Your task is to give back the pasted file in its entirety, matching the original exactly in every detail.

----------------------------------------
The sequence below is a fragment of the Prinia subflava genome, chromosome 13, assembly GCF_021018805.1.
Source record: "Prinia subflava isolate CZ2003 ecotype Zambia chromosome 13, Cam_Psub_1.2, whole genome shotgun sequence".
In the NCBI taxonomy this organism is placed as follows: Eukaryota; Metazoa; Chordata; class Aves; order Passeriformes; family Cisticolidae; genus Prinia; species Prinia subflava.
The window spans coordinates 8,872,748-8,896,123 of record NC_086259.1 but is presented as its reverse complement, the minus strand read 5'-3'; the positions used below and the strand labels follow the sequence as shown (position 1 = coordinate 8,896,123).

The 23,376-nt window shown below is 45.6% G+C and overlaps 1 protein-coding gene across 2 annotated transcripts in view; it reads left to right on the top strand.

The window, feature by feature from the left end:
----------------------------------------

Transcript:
The sequence below is a fragment of the Prinia subflava genome, chromosome 13, assembly GCF_021018805.1.
Source record: "Prinia subflava isolate CZ2003 ecotype Zambia chromosome 13, Cam_Psub_1.2, whole genome shotgun sequence".
In the NCBI taxonomy this organism is placed as follows: Eukaryota; Metazoa; Chordata; class Aves; order Passeriformes; family Cisticolidae; genus Prinia; species Prinia subflava.
The window spans coordinates 8,872,748-8,896,123 of record NC_086259.1 but is presented as its reverse complement, the minus strand read 5'-3'; the positions used below and the strand labels follow the sequence as shown (position 1 = coordinate 8,896,123).

The 23,376-nt window shown below is 45.6% G+C and overlaps 1 protein-coding gene across 2 annotated transcripts in view; it reads left to right on the top strand.

The window, feature by feature from the left end: